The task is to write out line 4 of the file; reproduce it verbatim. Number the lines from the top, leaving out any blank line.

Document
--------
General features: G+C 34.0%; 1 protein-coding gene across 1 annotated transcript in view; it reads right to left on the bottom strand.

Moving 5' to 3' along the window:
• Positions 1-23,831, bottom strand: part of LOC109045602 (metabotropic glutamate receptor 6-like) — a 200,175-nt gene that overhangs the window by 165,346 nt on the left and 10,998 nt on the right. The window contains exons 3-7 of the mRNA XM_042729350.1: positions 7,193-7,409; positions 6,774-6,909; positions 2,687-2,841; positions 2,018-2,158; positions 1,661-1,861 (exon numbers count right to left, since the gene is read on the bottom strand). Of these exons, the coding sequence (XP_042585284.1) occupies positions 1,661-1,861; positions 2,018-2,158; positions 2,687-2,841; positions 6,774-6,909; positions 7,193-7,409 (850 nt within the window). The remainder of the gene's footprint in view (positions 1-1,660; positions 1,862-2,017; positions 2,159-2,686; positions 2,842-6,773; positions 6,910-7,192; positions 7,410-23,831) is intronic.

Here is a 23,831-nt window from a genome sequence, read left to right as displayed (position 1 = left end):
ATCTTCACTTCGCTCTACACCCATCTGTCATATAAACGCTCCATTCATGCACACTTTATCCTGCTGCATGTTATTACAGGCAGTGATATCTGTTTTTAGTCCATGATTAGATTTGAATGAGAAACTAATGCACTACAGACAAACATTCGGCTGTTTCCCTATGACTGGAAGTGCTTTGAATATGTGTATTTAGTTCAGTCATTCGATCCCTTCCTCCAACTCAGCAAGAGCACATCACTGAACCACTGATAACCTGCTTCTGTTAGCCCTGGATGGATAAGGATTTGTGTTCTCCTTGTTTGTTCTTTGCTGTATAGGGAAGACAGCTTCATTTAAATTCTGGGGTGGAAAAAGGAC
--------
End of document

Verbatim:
Here is a 23,831-nt window from a genome sequence, read left to right as displayed (position 1 = left end):